The information in this Q&A is based on the information made publicly available by the New Jersey Department of Health (DOH), the Centers for Disease Control and Prevention (CDC), and the Equal Employment Opportunity Commission (EEOC) at the time of publishing, January 14, 2021. Revised February 17, 2021, March 4, 2021, and March 19, 2021.

Who is eligible to receive the vaccine in New Jersey?

The NJ DOH Vaccination Plan for the COVID-19 virus is intended to provide fair, equitable, and ethical access to all who live, work, and/or are educated in New Jersey.  The DOH has prioritized the availability of the vaccine by differentiating categories of individuals’ occupations and risk factors into Phases 1A, 1B, 1C, and 2 of the vaccine rollout.

(Updated) When will education employees be eligible to receive a COVID-19 vaccine?

Educational employees, including teachers and staff, are currently eligible to receive a COVID-19 vaccine.  School nurses are also currently eligible as health care workers, as are individuals who belong to high risk populations.

Are school nurses eligible to receive a COVID-19 vaccine with other health care workers?

Yes, school nurses are health care workers and are eligible to receive the vaccine in Phase 1A.

Am I included in a higher priority phase based on my age and/or my health condition that puts me at high risk for serious illness if I contract COVID-19?

Possibly.  Effective January 14, 2021, individuals 65 and older and individuals ages 16-64 with medical conditions who have been identified by the CDC as increasing the risk of severe illness from the virus, are eligible for vaccination.  Further information, including a list of the high risk conditions, is available here.

Will I need to provide proof that I am eligible to be included in a certain phase?

At the time of this writing, the DOH is not requiring professional or medical documentation — individuals will self-identify as meeting the eligibility requirements of the phase they are registering for.  Of course, those registering should be honest about their eligibility.

(Updated) Will students be able to receive the vaccine?

The Pfizer vaccine is currently approved by the FDA for individuals who are 16 or older, and the Moderna and Johnson & Johnson vaccines for those 18 and over.

How do the vaccination phases work? Can I still get the vaccine even if they have moved onto the next phase?

Those individuals who fall into in earlier phase category will still be eligible to receive the vaccine even if the next phase has been opened.  Not all individuals in one phase will be vaccinated before the next phase is opened, and not all groups within a specific phase will be eligible to receive the vaccine at one time.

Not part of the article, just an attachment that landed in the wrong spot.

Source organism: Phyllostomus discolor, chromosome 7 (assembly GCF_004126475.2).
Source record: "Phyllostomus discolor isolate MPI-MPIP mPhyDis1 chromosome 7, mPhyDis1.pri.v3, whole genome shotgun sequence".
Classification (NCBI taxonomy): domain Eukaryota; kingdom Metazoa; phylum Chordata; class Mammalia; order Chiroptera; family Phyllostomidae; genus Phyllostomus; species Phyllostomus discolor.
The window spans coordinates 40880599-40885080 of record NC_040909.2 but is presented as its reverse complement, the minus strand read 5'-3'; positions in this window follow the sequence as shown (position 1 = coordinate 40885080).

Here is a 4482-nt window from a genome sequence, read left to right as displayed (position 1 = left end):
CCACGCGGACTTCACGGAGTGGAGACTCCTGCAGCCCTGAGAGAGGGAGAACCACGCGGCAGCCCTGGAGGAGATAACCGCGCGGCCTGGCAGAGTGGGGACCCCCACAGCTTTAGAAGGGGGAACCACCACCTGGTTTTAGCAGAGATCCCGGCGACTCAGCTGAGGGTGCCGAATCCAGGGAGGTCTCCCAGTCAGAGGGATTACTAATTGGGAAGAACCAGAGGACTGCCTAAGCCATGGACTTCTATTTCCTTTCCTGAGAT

For the most up to date information on the vaccine timeline, visit

(Updated) What do I have to do to get the vaccine?

Currently, you can preregister for the vaccine by calling 855-568-0545 or visiting The call center is experience high call volumes, so preregistering on the website may be preferable. 

Where can I receive the vaccine?

The vaccine will be available at hospitals, urgent care centers, pharmacies, primary care sites, large state-coordinated mega sites, and smaller and mid-sized local and county sites throughout the state.  If you have pre-registered for the vaccine, you should receive an email when you are able to schedule an appointment, or you can call a vaccine location for an appointment once you are eligible to receive the vaccine.  For the current full list of vaccine locations open to eligible individuals, which includes contact information for each site, visit

Will vaccinations be available at worksites?

Possibly.  Working with local boards of health, some school districts may be used as vaccination sites for staff.  If vaccines will be distributed at the worksite, local association leadership, with the support of their NJEA UniServ field representative, should contact their district administration for more information and to demand bargaining of any negotiable impact.

How much does the vaccine cost?

The vaccine is free of cost, although your insurance provider may be billed by the state to offset some of the costs associated with the vaccination roll out.

Will I still have to wear a face covering, abide by social distancing, and follow other safety measures after I am vaccinated?

For the foreseeable future, yes.  While the vaccine protects the vaccinated individual from illness, it is possible that vaccinated individuals can still contract the virus and transmit it to others.  Therefore, these safety measures will still be necessary to reduce community spread and protect those who are not yet eligible or are unable to be vaccinated.

Where can I find out more information about the safety of the vaccine and the side effects of the vaccine?

Are there any governmental mandates requiring people to receive a COVID-19 vaccine?

No, there are no federal or state mandates requiring individuals to receive the COVID-19 vaccine.

Can an employer mandate its employees receive a COVID-19 vaccine when it becomes available?

Employers are likely legally permitted to mandate that employees receive the vaccine.  However, employees may be entitled to a reasonable accommodation under the Americans with Disabilities Act (ADA) and/or New Jersey’s Law Against Discrimination (NJLAD) for those with a qualifying disability, as defined by law, that would prevent them from taking the vaccine, such as an underlying health condition that would make it contraindicated to receive a vaccine or a possible risk of a severe allergic reaction. 

A religious accommodation may be required under a federal civil rights law known as Title VII and/or the NJLAD if the employee can demonstrate a sincerely held religious belief, practice or observance that would preclude vaccination.

What happens if my employer mandates the vaccine, but I don’t want to receive it for religious or medical reasons?

If you are not receiving the vaccine for religious or medical reasons, with the support of your local leadership and/or your NJEA UniServ field representative, you should request a reasonable accommodation, such as wearing a mask or remote work, and engage in the interactive process with your employer.  An employer can deny a request for an accommodation if the accommodation poses an undue hardship, which in the case of a disability means significant difficulty or expense and in the case of a religious request, only requires some cost or burden to the employer.  An employer is not required to provide an accommodation and can exclude an employee from the worksite if it can demonstrate that the unvaccinated employee would pose a direct threat due to a significant risk of substantial harm to the health and safety of that individual or others that cannot be eliminated or reduced by reasonable accommodation.  Whether an employer can deny an accommodation request for reasons of “undue hardship” or due to a “direct threat” will be a fact sensitive, individualized inquiry.

What happens if my employer mandates the vaccine, but I refuse the vaccine without having an accommodation?